Professionals working to improve outdoor spaces for children, whether they come from a design background, early childhood education, or manufacturing, have become increas- ingly challenged to the point of frustration as they attempt to address health and safety concerns.
To strike a balance, it is important not to succumb to a reaction in either extreme:
DENIAL These safety cautions are ridiculous — ignore them! Let kids be kids! We could never create an outdoor environ- ment that would satisfy all these health and safety concerns!
ALARMIST: Let’s make sure nothing bad could ever happen outdoors to a child under any circumstance. Or, it’s so dangerous out there! It’s safer to stay inside and not go outdoors at all.
The first response results in a hazardous environment, the latter an environment with no challenge or perhaps no outdoor time at all.
The bottom line is that we cannot childproof the outdoors, but we can make it child friendly. Outdoor environment conditions change daily with weather, seasons, and use. Health and safety issues are continuous and changing.
Suggestions for striking a balance
1. Embrace the rules: This is a bold request in light of the many rules that are available and the many people who react
negatively to rules. Perhaps it is helpful to think of rules as being the guardrails that keep us from driving off the road. Let’s face it, we need guidance sometimes. And we have wonderful resources to guide us to address health and safety issues outdoors. In addition, every state has licensing rules that may provide additional guidance.
2. Provide a wide range of opportunities outdoors for children. Provide anchored equipment safely, and don’t let it dominate the outdoor environment.
3. Plan for safe activities, storage, and use of materials in the outdoors. Health and safety guidance for this can be found in sanitation rules or in Caring for Our Children: National Health and Safety Performance Standards for Out-of-Home Child Care Programs, Second Edition, 2002, published by the American Public Health Association and the American Academy of Pediatrics.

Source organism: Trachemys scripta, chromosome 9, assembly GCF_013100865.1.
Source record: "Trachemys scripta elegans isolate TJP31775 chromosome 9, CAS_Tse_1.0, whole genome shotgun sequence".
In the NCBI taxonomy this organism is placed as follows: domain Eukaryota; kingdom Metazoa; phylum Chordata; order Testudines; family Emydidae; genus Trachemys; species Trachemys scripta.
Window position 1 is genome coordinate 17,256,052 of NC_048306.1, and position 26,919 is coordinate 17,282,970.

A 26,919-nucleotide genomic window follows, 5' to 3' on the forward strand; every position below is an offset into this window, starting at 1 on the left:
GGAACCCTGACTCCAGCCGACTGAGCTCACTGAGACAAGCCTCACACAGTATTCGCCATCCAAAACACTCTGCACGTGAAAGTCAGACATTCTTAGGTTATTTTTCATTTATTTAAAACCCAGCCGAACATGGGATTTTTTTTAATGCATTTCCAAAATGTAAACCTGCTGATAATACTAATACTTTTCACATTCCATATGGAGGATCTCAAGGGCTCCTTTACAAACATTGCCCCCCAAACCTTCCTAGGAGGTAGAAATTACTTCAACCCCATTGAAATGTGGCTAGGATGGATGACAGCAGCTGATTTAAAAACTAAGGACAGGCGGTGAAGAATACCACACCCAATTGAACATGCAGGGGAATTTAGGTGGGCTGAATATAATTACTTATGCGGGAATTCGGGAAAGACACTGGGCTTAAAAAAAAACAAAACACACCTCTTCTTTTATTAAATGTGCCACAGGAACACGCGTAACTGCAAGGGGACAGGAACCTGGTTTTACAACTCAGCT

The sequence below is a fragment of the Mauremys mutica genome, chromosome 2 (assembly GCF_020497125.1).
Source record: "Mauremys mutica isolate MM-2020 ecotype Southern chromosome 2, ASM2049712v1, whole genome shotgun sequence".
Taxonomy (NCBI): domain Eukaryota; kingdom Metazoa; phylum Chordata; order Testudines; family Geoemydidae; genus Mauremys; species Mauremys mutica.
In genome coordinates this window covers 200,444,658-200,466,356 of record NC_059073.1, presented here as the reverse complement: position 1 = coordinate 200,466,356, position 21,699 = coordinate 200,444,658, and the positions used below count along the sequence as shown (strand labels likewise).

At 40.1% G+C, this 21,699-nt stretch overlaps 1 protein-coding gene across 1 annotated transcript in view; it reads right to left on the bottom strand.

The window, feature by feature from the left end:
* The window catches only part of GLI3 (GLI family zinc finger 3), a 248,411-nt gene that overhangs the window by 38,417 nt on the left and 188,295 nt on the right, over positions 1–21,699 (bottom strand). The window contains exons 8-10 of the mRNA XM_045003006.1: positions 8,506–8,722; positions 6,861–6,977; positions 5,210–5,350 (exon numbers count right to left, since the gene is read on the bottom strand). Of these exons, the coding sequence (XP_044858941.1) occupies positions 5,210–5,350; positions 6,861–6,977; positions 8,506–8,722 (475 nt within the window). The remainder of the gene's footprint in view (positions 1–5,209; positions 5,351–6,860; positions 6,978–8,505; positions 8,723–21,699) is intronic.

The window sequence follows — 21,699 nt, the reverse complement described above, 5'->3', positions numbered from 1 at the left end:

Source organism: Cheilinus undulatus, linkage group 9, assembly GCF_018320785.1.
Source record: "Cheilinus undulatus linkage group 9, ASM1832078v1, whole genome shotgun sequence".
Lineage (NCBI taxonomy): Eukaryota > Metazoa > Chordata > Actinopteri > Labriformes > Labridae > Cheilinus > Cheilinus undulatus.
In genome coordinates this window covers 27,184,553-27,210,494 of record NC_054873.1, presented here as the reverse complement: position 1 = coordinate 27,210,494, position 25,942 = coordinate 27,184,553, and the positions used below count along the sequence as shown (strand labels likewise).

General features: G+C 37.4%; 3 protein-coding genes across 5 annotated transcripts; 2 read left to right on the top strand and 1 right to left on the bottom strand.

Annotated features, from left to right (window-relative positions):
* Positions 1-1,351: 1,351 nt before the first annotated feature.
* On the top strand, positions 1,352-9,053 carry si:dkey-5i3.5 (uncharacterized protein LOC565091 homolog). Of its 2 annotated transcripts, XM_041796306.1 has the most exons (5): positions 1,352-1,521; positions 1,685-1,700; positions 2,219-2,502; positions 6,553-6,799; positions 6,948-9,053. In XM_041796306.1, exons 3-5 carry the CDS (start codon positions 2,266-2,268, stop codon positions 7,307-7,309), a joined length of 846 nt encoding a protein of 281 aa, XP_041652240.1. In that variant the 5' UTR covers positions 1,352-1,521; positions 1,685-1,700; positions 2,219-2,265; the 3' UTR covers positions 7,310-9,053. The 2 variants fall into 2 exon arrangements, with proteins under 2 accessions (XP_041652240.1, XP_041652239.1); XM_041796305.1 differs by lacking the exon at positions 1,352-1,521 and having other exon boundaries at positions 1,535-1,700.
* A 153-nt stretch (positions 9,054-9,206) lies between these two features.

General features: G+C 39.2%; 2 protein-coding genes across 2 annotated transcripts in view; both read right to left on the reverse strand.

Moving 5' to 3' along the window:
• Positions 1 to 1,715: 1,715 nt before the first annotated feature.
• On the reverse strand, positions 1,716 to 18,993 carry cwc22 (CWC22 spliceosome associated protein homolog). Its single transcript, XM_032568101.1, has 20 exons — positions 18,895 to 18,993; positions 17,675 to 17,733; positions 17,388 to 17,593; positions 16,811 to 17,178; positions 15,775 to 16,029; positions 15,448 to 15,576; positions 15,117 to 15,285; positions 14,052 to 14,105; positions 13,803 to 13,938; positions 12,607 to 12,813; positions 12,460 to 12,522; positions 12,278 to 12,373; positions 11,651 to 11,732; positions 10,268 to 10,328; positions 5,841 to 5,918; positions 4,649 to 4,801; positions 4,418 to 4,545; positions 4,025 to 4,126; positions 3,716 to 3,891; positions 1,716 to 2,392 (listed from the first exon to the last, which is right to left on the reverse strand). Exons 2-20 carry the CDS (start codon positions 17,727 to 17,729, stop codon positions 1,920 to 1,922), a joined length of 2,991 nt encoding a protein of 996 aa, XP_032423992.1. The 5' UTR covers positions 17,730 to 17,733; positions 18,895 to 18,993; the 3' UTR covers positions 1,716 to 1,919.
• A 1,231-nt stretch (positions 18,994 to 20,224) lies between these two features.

4. Develop reasonable and workable rules, and an outdoor environment maintenance plan using a team approach utilizing directors, caregivers, children, and parents. Include child care health consultants, licensing consultants, and other pro- fessionals available to your organization in the plan as well.
5. When children spend time outdoors, they will undoubtedly interact with their environment, whatever it may be, and explore, be creative, and come up with ideas and things to do that perhaps their caregivers did not foresee and for which they feel unprepared. Where there are no rules, consider the value versus the risk. For example, there may be no rule about bare feet; caregivers are in a position to make a judg- ment call. Some will strongly oppose allowing children to have bare feet outdoors and some will feel strongly that it is an important part of the outdoor experience. Weigh the value of the activity and the risk.
Risks: Cuts, parasites (remote risk), skin infections, injuries to feet, burn to feet from hot surfaces.
Values: Feeling mud, sensory input, freedom, taking risks, learning limits, good grip, manipulation, slows down run- ning.
Individual caregivers will have varying degrees of comfort with the outdoor environment as they do indoors. The decisions often require thought and asking the question, “How can we make it possible for this activity or feature to be safely offered?” The answer will vary from one setting to another. It is not easy, but it is our responsibility to provide opportuni- ties for children to be challenged, stimulated, and safe outdoors in child care settings.
Janet R. McGinnis, M.Ed. has consulted with child care providers and organizations in the area of health and safety since 1989 and specializes in the outdoor environment. She holds a master’s degree in health education, is a certified playground safety inspector, achild care health consultant, and has completed the Child Care Design Institute with the Graduate School of Design at Harvard University. Janet chairs the Outdoor Learning Environments Advisory Committee for the North Carolina Partnership for Chil- dren (Smart Start) and designed and presented a statewide train-the-trainer program in North Carolina for infant and tod- dler outdoor learning environments funded by the NC Division of Child Development. She is president of Health Directions, Inc., and provides training and consultation services nationally.